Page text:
A truck with 200 dogs destined for slaughter stopped in Indonesia. Humane Society International: “Let’s End This Cruelty”

Horror in Indonesia after rescue over 200 dogs destined for slaughter: Last Saturday, local police intercepted a truckload of animals with their faces and feet bound as they traveled towards the city of Surakarta, Indonesia. The dogs were to be killed and their meat sold for consumption in West Java. Five people were arrested and face up to five years in prison under local law.

Some activists association “Shelter for animals”. in December they reported the meat trafficking, but then lost the traffickers until the local police were able to apprehend those responsible and shut down the business. Indonesia is still one of the few countries in the world that allows the sale of dog and cat meat, despite growing sensitivity among citizens and institutions and more cities imposing local bans on the trade. In Indonesia, this ban does not yet apply to the entire country.

Last March, according to Dog Meat Free Indonesia (Dmfi), Jakarta Governor Heru Budi Hartono made the dog meat trade ban official: 21 provinces have now banned the trade. And hopefully the remaining 17 provinces will very much follow suit. It is therefore up to the regional governments to ban the trade.

Demand for this type of meat is falling across the continent and opposition to the trade is growing, including in Indonesia, especially among younger generations. Although this animal trade is still widespread in the country, it is estimated that only 7% of Indonesians eat dog meat, again according to data from Dog Meat Free Indonesia, considering that 87% of the 270 million local citizens are Muslim and consider dog products forbidden, as well as pork. In fact, the meat is mainly consumed in predominantly Christian areas of the country, such as North Sumatra, North Sulawesi and East Nusa Tenggara, where only 9% of the population adheres to the precepts of Islam.

Animal rights groups, individual citizens and even many local and international celebrities have repeatedly called for it President Joko Widodo and local officials to commit to enforcing laws that ban the dog and cat meat trade: around 1 million are killed nationwide each year. Lola Webber, Principal of End Dog Meat campaign for Humane Society International, said: “This is pure cruelty: gangs and traders steal and beat thousands of terrified, screaming animals from villages every month. Many of them are beloved family companions. These criminals will prey on and abuse them in broad daylight, leaving them scared and helpless. It is urgent that President Widodo act immediately to stop this carnage.”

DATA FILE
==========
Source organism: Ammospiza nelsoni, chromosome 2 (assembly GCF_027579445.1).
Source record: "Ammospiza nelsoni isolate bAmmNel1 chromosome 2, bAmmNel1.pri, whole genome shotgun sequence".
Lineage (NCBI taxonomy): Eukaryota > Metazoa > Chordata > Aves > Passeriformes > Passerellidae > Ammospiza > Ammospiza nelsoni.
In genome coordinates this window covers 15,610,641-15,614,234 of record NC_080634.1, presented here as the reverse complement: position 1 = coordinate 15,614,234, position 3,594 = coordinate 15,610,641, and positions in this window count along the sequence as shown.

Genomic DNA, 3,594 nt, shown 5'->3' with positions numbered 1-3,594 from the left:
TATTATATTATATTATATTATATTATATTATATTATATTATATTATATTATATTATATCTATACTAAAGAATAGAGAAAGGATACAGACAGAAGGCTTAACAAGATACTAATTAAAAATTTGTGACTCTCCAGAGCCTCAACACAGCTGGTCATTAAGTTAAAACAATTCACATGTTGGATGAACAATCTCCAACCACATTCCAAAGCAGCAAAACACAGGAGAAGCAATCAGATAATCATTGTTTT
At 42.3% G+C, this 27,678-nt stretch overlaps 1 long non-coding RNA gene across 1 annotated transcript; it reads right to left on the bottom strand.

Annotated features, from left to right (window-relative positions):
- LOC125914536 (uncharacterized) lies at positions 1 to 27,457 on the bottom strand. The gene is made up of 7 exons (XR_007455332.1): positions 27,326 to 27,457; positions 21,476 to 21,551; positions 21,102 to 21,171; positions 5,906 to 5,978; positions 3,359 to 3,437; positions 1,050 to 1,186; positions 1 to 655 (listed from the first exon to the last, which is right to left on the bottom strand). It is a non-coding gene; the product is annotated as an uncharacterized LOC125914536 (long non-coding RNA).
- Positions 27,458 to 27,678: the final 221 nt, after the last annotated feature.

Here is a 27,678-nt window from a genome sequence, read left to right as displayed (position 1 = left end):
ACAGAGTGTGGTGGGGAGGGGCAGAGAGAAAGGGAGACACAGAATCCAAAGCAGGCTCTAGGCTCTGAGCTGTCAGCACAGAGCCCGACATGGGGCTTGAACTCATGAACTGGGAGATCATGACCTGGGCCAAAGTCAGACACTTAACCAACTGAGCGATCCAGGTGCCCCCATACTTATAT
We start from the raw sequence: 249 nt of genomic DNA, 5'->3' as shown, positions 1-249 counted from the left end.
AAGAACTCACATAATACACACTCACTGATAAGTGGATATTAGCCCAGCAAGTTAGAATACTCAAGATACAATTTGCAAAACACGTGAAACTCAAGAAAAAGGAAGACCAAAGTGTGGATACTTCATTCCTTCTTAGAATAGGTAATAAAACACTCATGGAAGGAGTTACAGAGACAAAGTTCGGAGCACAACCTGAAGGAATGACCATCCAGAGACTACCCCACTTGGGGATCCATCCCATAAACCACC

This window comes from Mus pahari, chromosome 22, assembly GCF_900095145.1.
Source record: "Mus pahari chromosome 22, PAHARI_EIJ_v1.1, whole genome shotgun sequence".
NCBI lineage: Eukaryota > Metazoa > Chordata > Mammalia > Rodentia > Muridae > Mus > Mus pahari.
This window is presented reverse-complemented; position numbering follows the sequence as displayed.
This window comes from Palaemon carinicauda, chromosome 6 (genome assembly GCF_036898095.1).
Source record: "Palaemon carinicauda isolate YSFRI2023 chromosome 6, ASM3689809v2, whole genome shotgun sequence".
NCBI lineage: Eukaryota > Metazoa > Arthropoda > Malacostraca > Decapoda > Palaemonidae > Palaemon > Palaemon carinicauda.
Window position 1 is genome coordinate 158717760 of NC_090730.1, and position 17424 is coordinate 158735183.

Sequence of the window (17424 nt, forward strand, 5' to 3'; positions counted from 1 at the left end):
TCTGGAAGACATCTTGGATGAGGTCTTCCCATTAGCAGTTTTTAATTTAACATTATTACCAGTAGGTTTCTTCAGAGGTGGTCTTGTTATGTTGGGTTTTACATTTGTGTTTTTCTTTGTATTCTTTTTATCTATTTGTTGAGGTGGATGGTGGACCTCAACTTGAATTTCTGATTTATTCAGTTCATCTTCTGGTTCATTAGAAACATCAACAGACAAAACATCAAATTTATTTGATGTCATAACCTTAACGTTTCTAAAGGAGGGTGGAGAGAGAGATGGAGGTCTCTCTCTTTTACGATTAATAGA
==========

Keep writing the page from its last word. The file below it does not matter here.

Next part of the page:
Last November, international and local celebrities called on President Joko Widodo in a joint letter to end this brutal killing after rescuing animals from one of the country’s most famous markets, Tomohon Extreme Market. It is one of the most famous wet markets in Asia, famous for selling bats, mice, dogs and cats located on the island of Sulawesi. A trade that, according to information released by HSI, results in about 130,000 dogs being slaughtered each year.

Signatories to the letter praised leaders across the country who have taken steps to eradicate the phenomenon in their respective jurisdictions. But we still have a lot of work to do. The letter acknowledges the fact that most people in Indonesia want a ban. The stars wrote: «We stand firmly with the vast majority of Indonesian citizens and international visitors who oppose the dog and cat meat trade and believe in protecting animals from cruelty and exploitation; and we applaud those leaders who have taken steps to prioritize the health and safety of their citizens.”

Director End the campaign for dog meat, Lola Webber said: “We are so grateful to these Indonesian and global stars who are using their voices to speak on behalf of these silent victims who endure the most horrific abuse. We echo their praise for Indonesian leaders who are working with us to end this cruelty and join them in urging President Widodo to implement a nationwide ban.”

Leave a Comment